Lawrence Berkeley National Laboratory
Exploratory Simulation Studies of Caprock Alteration Induced by Storage of CO2 in Depleted
- Author(s): Gherardi, Fabrizio
- Xu, Tianfu
- Pruess, Karsten
- et al.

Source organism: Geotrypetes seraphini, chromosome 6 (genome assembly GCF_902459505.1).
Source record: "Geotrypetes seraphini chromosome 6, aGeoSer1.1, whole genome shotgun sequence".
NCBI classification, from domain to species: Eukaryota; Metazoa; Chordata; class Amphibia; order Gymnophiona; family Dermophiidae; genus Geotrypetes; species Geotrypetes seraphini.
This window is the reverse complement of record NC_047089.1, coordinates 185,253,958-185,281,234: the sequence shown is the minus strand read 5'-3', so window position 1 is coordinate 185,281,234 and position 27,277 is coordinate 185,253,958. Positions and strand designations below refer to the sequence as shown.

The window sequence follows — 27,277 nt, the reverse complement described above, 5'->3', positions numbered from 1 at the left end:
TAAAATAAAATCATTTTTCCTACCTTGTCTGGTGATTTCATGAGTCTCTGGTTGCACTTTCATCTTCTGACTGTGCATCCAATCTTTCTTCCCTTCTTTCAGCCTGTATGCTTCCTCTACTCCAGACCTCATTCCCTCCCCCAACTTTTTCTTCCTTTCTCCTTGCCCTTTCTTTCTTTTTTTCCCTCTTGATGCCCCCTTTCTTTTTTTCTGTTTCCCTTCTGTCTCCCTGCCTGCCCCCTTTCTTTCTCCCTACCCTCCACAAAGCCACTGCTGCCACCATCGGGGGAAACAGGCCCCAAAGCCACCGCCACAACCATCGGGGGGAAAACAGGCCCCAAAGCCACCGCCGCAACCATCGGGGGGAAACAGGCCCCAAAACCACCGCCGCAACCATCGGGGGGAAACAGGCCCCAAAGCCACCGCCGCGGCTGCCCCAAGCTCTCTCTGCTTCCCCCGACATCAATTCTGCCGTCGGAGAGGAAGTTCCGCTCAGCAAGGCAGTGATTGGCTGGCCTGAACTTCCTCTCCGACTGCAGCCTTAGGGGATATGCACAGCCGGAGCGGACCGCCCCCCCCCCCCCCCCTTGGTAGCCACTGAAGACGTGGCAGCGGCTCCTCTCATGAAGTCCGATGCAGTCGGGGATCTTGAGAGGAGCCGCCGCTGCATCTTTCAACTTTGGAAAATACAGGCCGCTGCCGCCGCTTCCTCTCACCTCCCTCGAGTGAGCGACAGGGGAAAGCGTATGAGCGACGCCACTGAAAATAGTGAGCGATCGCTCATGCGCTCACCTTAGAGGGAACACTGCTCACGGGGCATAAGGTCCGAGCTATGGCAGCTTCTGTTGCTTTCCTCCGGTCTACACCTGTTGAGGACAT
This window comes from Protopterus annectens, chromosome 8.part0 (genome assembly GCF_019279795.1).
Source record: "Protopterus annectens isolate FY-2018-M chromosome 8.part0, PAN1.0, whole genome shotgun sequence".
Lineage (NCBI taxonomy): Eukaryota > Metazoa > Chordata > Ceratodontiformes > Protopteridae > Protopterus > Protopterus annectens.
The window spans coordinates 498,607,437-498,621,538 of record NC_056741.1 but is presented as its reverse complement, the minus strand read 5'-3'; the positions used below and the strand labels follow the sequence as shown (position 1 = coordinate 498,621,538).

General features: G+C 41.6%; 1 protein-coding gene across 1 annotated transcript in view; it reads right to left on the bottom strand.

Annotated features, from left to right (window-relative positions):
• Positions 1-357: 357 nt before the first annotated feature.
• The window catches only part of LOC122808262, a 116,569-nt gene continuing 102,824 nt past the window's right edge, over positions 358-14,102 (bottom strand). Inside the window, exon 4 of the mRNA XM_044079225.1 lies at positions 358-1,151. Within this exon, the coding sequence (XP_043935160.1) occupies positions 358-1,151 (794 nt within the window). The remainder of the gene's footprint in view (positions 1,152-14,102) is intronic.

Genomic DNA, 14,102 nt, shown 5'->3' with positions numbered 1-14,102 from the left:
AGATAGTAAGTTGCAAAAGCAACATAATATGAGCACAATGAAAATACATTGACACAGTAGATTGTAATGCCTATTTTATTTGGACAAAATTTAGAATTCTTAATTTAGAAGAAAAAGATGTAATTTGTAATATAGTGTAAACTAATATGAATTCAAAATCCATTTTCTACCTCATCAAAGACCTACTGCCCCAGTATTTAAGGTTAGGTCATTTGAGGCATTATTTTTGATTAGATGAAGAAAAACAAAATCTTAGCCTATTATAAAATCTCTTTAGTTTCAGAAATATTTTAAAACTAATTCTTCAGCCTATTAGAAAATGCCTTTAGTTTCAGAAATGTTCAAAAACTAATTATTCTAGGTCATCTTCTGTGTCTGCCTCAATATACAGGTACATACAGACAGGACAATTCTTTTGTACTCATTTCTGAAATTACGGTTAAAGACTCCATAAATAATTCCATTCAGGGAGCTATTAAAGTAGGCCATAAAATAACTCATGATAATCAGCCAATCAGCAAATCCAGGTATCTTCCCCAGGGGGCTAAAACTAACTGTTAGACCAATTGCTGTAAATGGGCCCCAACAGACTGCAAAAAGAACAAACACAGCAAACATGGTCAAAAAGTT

This report presents numerical simulations of isothermal reactive flows which might be induced in the caprock of an Italian depleted gas reservoir by the geological sequestration of carbon dioxide. Our objective is to verify that CO2 geological disposal activities already planned for the study area are safe and do not induce any undesired environmental impact.Gas-water-rock interactions have been modelled under two different intial conditions, i.e., assuming that i) caprock is perfectly sealed, or ii) partially fractured. Field conditions are better approximated in terms of the "sealed caprock model". The fractured caprock model has been implemented because it permits to explore the geochemical beahvior of the system under particularly severe conditions which are not currently encountered in the field, and then to delineate a sort of hypothetical maximum risk scenario.Major evidences supporting the assumption of a sealed caprock stem from the fact that no gas leakages have been detected during the exploitation phase, subsequent reservoir repressurization due to the ingression of a lateral aquifer, and during several cycles of gas storage in the latest life of reservoir management.An extensive program of multidisciplinary laboratory tests on rock properties, geochemical and microseismic monitoring, and reservoir simulation studies is underway to better characterize the reservoir and cap-rock behavior before the performance of a planned CO2 sequestration pilot test.In our models, fluid flow and mineral alteration are induced in the caprock by penetration of high CO2 concentrations from the underlying reservoir, i.e., it was assumed that large amounts of CO2 have been already injected at depth. The main focus is on the potential effect of these geochemical transformations on the sealing efficiency of caprock formations. Batch and multi-dimensional 1D and 2D modeling has been used to investigate multicomponent geochemical processes. Our simulations account for fracture-matrix interactions, gas phase participation in multiphase fluid flow and geochemical reactions, and kinetics of fluid-rock interactions.The main objectives of the modeling are to recognize the geochemical processes or parameters to which the advancement of high CO2 concentrations in the caprock is most sensitive, and to describe the most relevant mineralogical transformations occurring in the caprock as a consequence of such CO2 storage in the underlying reservoir. We also examine the feedback of these geochemical processes on physical properties such as porosity, and evaluate how the sealing capacity of the caprock evolves in time.